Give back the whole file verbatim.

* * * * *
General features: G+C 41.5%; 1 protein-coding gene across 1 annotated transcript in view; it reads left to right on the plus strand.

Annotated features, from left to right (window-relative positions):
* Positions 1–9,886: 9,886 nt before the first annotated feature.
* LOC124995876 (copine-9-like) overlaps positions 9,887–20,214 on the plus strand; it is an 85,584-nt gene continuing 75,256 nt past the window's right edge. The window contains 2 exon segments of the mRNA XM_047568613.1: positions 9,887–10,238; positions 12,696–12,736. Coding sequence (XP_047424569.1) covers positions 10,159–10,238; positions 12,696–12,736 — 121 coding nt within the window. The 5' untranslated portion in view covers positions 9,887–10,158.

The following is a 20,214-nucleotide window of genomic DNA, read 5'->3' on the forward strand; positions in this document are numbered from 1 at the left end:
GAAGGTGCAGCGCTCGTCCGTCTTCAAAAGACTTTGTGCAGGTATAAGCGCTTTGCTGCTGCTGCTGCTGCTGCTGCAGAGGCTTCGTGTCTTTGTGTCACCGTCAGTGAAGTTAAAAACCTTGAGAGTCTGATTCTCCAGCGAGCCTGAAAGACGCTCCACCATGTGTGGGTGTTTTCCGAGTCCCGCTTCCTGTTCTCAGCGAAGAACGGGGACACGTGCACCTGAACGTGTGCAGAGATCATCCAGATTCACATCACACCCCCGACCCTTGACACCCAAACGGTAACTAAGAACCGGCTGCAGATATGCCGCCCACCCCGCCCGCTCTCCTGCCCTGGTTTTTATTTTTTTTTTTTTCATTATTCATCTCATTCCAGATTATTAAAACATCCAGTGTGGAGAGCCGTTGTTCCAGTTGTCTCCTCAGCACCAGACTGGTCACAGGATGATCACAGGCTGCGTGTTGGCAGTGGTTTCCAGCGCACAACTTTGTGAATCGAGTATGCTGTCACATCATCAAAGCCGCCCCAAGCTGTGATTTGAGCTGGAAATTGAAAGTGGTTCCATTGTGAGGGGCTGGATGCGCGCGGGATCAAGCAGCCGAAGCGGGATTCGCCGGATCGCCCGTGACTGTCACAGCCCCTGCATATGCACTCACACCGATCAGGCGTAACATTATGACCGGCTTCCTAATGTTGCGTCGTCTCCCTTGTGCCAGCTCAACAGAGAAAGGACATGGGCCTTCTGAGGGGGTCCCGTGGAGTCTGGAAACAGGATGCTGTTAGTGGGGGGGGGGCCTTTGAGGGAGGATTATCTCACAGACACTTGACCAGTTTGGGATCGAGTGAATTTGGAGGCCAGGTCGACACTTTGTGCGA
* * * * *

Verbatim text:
General features: G+C 41.5%; 1 protein-coding gene across 1 annotated transcript in view; it reads left to right on the plus strand.

Annotated features, from left to right (window-relative positions):
* Positions 1–9,886: 9,886 nt before the first annotated feature.
* LOC124995876 (copine-9-like) overlaps positions 9,887–20,214 on the plus strand; it is an 85,584-nt gene continuing 75,256 nt past the window's right edge. The window contains 2 exon segments of the mRNA XM_047568613.1: positions 9,887–10,238; positions 12,696–12,736. Coding sequence (XP_047424569.1) covers positions 10,159–10,238; positions 12,696–12,736 — 121 coding nt within the window. The 5' untranslated portion in view covers positions 9,887–10,158.

The following is a 20,214-nucleotide window of genomic DNA, read 5'->3' on the forward strand; positions in this document are numbered from 1 at the left end:
GAAGGTGCAGCGCTCGTCCGTCTTCAAAAGACTTTGTGCAGGTATAAGCGCTTTGCTGCTGCTGCTGCTGCTGCTGCAGAGGCTTCGTGTCTTTGTGTCACCGTCAGTGAAGTTAAAAACCTTGAGAGTCTGATTCTCCAGCGAGCCTGAAAGACGCTCCACCATGTGTGGGTGTTTTCCGAGTCCCGCTTCCTGTTCTCAGCGAAGAACGGGGACACGTGCACCTGAACGTGTGCAGAGATCATCCAGATTCACATCACACCCCCGACCCTTGACACCCAAACGGTAACTAAGAACCGGCTGCAGATATGCCGCCCACCCCGCCCGCTCTCCTGCCCTGGTTTTTATTTTTTTTTTTTTCATTATTCATCTCATTCCAGATTATTAAAACATCCAGTGTGGAGAGCCGTTGTTCCAGTTGTCTCCTCAGCACCAGACTGGTCACAGGATGATCACAGGCTGCGTGTTGGCAGTGGTTTCCAGCGCACAACTTTGTGAATCGAGTATGCTGTCACATCATCAAAGCCGCCCCAAGCTGTGATTTGAGCTGGAAATTGAAAGTGGTTCCATTGTGAGGGGCTGGATGCGCGCGGGATCAAGCAGCCGAAGCGGGATTCGCCGGATCGCCCGTGACTGTCACAGCCCCTGCATATGCACTCACACCGATCAGGCGTAACATTATGACCGGCTTCCTAATGTTGCGTCGTCTCCCTTGTGCCAGCTCAACAGAGAAAGGACATGGGCCTTCTGAGGGGGTCCCGTGGAGTCTGGAAACAGGATGCTGTTAGTGGGGGGGGGGCCTTTGAGGGAGGATTATCTCACAGACACTTGACCAGTTTGGGATCGAGTGAATTTGGAGGCCAGGTCGACACTTTGTGCGA